Only 21% of governors give Gove thumbs up

Survey suggests many are losing faith in government reforms

Stephen Exley

Negative prediction on school funding

The government's performance in education has failed to impress school governors, a survey has revealed.

Just 21 per cent of the 1,300 governors who took part in an exclusive poll carried out by TES and the National Governors' Association (NGA) gave a positive verdict on education secretary Michael Gove's reforms over the past two years. This represents just over half of the 40 per cent who gave a thumbs up to the coalition's performance 12 months ago.

Two-thirds of governors rated the government's performance as slightly or very negative.

"There does seem to have been a major shift in how governors are viewing the government's approach to education," said NGA chief executive Emma Knights. "Even those in academies who are in effect joining in with the government's agenda are not all completely convinced by it. Governors want to see more emphasis on what actually improves schools for pupils, especially those at the bottom of the pile, and not such an emphasis on structures."

But, overall, the survey reflected a mixed response to Mr Gove's reforms.

While classroom unions have unequivocally voiced their opposition to plans to introduce performance-related pay for teachers, governors seem to be much more amenable, with 54 per cent supporting the concept. "Some governors are subjected to performance-related pay themselves, and so are used to the idea and the practice," Ms Knights said.

But the majority are yet to be convinced by the case for regional pay for teaching staff: 51 per cent opposed it, while just 24 per cent came out in support of the move to end national pay deals. Sean Whetstone, a parent governor at Polesden Lacey Infant School in Surrey, said regional pay is "an emotive issue" for many governors, particularly those in less prosperous parts of the country, who fear the move would make recruitment more difficult.

Governing bodies are even less convinced by the Department for Education's moves to cut red tape: 79 per cent said they had seen no reduction in paperwork, despite the government's promises to eradicate unnecessary bureaucracy when it came to power.

And the jury is still out on the academies programme: while 26 per cent of academy governors said conversion had improved education standards in their school, 30 per cent said it had had no impact. The remaining 44 per cent said they were unsure.

Perhaps surprisingly, the overwhelming attitude towards paying governors was hostile, with 58 per cent opposing the idea and just 25 per cent backing it.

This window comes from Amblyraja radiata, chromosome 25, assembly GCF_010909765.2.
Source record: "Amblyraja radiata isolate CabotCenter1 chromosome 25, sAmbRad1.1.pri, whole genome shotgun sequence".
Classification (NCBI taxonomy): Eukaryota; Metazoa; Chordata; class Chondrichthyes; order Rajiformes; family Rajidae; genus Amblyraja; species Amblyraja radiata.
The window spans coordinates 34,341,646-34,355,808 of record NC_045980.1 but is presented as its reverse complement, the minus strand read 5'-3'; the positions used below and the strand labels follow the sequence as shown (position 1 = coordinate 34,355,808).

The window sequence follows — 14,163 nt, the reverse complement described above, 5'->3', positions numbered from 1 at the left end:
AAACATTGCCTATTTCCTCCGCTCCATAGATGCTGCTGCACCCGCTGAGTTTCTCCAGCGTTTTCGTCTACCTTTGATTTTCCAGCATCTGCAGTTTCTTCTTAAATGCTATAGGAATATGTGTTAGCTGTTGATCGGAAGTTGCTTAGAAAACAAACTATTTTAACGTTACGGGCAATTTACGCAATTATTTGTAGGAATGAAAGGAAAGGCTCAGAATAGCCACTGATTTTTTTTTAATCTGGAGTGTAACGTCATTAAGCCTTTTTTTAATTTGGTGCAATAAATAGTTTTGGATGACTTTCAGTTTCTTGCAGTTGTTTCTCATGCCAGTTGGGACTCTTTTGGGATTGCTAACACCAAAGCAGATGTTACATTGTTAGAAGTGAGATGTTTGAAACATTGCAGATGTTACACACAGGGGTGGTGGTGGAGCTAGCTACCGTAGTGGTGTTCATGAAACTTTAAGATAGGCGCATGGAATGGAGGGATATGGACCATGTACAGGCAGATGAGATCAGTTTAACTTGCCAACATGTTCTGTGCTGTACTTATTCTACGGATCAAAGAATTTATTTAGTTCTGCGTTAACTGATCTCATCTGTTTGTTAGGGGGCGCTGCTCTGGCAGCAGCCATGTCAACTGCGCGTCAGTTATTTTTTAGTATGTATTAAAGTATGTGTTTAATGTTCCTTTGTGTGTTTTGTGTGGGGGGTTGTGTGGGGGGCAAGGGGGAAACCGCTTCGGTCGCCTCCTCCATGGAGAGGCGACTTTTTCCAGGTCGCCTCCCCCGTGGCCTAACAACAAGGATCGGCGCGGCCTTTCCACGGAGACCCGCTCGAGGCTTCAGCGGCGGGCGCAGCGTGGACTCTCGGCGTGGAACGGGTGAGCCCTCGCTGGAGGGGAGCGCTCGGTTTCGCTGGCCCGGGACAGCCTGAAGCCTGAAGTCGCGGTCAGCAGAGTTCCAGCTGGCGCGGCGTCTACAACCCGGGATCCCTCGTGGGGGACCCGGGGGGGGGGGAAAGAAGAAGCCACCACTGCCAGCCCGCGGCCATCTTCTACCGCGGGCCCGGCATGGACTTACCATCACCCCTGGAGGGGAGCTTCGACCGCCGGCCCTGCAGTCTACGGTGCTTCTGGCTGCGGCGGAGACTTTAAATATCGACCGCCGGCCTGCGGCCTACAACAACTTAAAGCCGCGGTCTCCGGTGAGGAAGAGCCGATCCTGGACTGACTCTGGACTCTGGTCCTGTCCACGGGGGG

But there was some much-needed good news for Ofsted's chief inspector Sir Michael Wilshaw. Despite widespread criticism from teaching unions since he took the helm in January, governors are much more sympathetic to the watchdog. Eighty-one per cent said they agreed or strongly agreed that their school's most recent report had painted a "fair and accurate" picture.

A Department for Education spokeswoman said reforming the pay structure is "fundamental to driving up teacher quality". "The current pay system is rigid, complex and difficult to navigate. It does not support schools to recruit and retain the high-quality teachers or leaders they need," she added.

In response to survey's damning verdict on the government's performance, the spokeswoman said: "We are driving through an ambitious programme of significant reforms to the education sector. We are driving up standards right across the board by restoring order to our classrooms, bringing the best graduates into teaching and developing a world-class curriculum.

"We are making the lives of governors easier by scaling back unnecessary bureaucracy, helping them to drive up standards."

Survey findings

Do you support the introduction of regional, local or zonal pay for teachers?

Yes 24.0%

No 51.2%

Unsure 24.8%

Do you support performance-related pay for teachers?

Yes 54.0%

No 29.1%

Unsure 16.9%

Academy governors only: has your school made use of the flexibility allowed by the Academies Act by altering teachers' pay and conditions?

Yes 3.9%


Unsure 9.9%

Give your verdict on how the coalition government has performed in education during its first two years in power.

Very positive 2.3%

Cautiously positive 18.5%

No view 11.8%

Slightly negative 30.6%

Very negative 36.7%.

Original headline: Only 21% of governors give Gove the thumbs up

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Stephen Exley

Stephen Exley

Stephen Exley is a freelance writer, director of external affairs at Villiers Park Educational Trust and former FE editor at Tes.

Find me on Twitter @stephenexley

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